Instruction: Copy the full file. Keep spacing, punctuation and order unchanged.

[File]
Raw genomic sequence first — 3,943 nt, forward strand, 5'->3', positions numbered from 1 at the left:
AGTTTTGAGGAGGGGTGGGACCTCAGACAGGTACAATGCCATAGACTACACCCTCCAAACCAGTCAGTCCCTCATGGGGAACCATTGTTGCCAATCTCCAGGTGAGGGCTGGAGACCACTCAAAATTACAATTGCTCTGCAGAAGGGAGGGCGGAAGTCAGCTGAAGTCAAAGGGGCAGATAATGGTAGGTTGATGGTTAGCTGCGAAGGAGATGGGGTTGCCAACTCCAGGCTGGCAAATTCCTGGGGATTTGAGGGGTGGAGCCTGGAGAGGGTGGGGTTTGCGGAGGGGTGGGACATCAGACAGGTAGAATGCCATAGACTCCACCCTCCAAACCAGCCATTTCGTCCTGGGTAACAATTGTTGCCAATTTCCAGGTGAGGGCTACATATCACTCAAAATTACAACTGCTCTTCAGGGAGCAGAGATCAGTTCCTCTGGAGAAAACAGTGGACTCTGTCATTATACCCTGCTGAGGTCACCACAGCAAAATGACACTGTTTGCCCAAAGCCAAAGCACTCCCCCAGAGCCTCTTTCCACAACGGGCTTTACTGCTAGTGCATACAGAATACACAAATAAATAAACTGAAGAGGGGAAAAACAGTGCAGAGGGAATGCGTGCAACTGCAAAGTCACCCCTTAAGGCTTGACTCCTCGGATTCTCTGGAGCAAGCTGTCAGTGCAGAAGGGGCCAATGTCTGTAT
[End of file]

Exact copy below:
Raw genomic sequence first — 3,943 nt, forward strand, 5'->3', positions numbered from 1 at the left:
AGTTTTGAGGAGGGGTGGGACCTCAGACAGGTACAATGCCATAGACTACACCCTCCAAACCAGTCAGTCCCTCATGGGGAACCATTGTTGCCAATCTCCAGGTGAGGGCTGGAGACCACTCAAAATTACAATTGCTCTGCAGAAGGGAGGGCGGAAGTCAGCTGAAGTCAAAGGGGCAGATAATGGTAGGTTGATGGTTAGCTGCGAAGGAGATGGGGTTGCCAACTCCAGGCTGGCAAATTCCTGGGGATTTGAGGGGTGGAGCCTGGAGAGGGTGGGGTTTGCGGAGGGGTGGGACATCAGACAGGTAGAATGCCATAGACTCCACCCTCCAAACCAGCCATTTCGTCCTGGGTAACAATTGTTGCCAATTTCCAGGTGAGGGCTACATATCACTCAAAATTACAACTGCTCTTCAGGGAGCAGAGATCAGTTCCTCTGGAGAAAACAGTGGACTCTGTCATTATACCCTGCTGAGGTCACCACAGCAAAATGACACTGTTTGCCCAAAGCCAAAGCACTCCCCCAGAGCCTCTTTCCACAACGGGCTTTACTGCTAGTGCATACAGAATACACAAATAAATAAACTGAAGAGGGGAAAAACAGTGCAGAGGGAATGCGTGCAACTGCAAAGTCACCCCTTAAGGCTTGACTCCTCGGATTCTCTGGAGCAAGCTGTCAGTGCAGAAGGGGCCAATGTCTGTAT